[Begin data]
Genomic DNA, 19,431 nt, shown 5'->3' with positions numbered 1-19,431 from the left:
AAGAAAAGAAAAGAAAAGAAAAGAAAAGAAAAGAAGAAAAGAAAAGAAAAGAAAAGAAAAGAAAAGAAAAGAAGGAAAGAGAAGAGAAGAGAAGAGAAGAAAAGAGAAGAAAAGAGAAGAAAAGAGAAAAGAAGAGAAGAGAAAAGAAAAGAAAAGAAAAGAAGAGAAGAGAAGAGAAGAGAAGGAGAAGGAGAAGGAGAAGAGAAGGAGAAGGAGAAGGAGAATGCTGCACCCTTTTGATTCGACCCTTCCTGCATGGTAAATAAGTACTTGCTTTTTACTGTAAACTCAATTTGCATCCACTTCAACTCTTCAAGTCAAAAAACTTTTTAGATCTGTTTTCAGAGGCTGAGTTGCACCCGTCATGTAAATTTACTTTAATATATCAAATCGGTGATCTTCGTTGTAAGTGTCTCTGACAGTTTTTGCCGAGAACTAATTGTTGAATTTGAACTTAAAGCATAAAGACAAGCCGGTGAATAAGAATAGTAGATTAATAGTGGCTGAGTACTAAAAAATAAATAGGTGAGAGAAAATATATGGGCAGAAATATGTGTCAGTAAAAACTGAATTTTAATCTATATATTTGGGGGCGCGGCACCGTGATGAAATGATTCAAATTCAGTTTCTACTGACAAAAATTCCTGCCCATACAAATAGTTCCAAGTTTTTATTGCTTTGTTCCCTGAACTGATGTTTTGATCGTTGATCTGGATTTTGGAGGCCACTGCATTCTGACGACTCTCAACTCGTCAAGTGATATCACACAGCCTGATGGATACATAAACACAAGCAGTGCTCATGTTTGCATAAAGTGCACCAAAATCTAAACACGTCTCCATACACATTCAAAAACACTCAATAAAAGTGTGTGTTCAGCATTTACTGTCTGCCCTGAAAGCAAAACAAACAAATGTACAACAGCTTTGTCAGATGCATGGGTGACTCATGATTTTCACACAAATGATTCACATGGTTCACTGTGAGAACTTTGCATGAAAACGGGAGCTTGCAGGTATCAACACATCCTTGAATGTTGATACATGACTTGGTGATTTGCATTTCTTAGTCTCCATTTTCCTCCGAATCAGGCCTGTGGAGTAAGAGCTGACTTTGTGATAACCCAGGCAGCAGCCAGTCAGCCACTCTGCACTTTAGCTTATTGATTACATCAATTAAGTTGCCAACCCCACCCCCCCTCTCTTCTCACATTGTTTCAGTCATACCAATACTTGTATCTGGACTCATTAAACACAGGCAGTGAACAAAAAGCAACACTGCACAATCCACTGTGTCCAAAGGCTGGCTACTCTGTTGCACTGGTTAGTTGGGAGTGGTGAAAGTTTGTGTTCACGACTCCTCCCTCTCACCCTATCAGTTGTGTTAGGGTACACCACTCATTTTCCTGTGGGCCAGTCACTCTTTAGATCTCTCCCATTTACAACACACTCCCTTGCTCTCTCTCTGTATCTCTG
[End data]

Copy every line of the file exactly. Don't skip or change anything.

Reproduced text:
Genomic DNA, 19,431 nt, shown 5'->3' with positions numbered 1-19,431 from the left:
AAGAAAAGAAAAGAAAAGAAAAGAAAAGAAAAGAAGAAAAGAAAAGAAAAGAAAAGAAAAGAAAAGAAAAGAAGGAAAGAGAAGAGAAGAGAAGAGAAGAAAAGAGAAGAAAAGAGAAGAAAAGAGAAAAGAAGAGAAGAGAAAAGAAAAGAAAAGAAAAGAAGAGAAGAGAAGAGAAGAGAAGGAGAAGGAGAAGGAGAAGAGAAGGAGAAGGAGAAGGAGAATGCTGCACCCTTTTGATTCGACCCTTCCTGCATGGTAAATAAGTACTTGCTTTTTACTGTAAACTCAATTTGCATCCACTTCAACTCTTCAAGTCAAAAAACTTTTTAGATCTGTTTTCAGAGGCTGAGTTGCACCCGTCATGTAAATTTACTTTAATATATCAAATCGGTGATCTTCGTTGTAAGTGTCTCTGACAGTTTTTGCCGAGAACTAATTGTTGAATTTGAACTTAAAGCATAAAGACAAGCCGGTGAATAAGAATAGTAGATTAATAGTGGCTGAGTACTAAAAAATAAATAGGTGAGAGAAAATATATGGGCAGAAATATGTGTCAGTAAAAACTGAATTTTAATCTATATATTTGGGGGCGCGGCACCGTGATGAAATGATTCAAATTCAGTTTCTACTGACAAAAATTCCTGCCCATACAAATAGTTCCAAGTTTTTATTGCTTTGTTCCCTGAACTGATGTTTTGATCGTTGATCTGGATTTTGGAGGCCACTGCATTCTGACGACTCTCAACTCGTCAAGTGATATCACACAGCCTGATGGATACATAAACACAAGCAGTGCTCATGTTTGCATAAAGTGCACCAAAATCTAAACACGTCTCCATACACATTCAAAAACACTCAATAAAAGTGTGTGTTCAGCATTTACTGTCTGCCCTGAAAGCAAAACAAACAAATGTACAACAGCTTTGTCAGATGCATGGGTGACTCATGATTTTCACACAAATGATTCACATGGTTCACTGTGAGAACTTTGCATGAAAACGGGAGCTTGCAGGTATCAACACATCCTTGAATGTTGATACATGACTTGGTGATTTGCATTTCTTAGTCTCCATTTTCCTCCGAATCAGGCCTGTGGAGTAAGAGCTGACTTTGTGATAACCCAGGCAGCAGCCAGTCAGCCACTCTGCACTTTAGCTTATTGATTACATCAATTAAGTTGCCAACCCCACCCCCCCTCTCTTCTCACATTGTTTCAGTCATACCAATACTTGTATCTGGACTCATTAAACACAGGCAGTGAACAAAAAGCAACACTGCACAATCCACTGTGTCCAAAGGCTGGCTACTCTGTTGCACTGGTTAGTTGGGAGTGGTGAAAGTTTGTGTTCACGACTCCTCCCTCTCACCCTATCAGTTGTGTTAGGGTACACCACTCATTTTCCTGTGGGCCAGTCACTCTTTAGATCTCTCCCATTTACAACACACTCCCTTGCTCTCTCTCTGTATCTCTG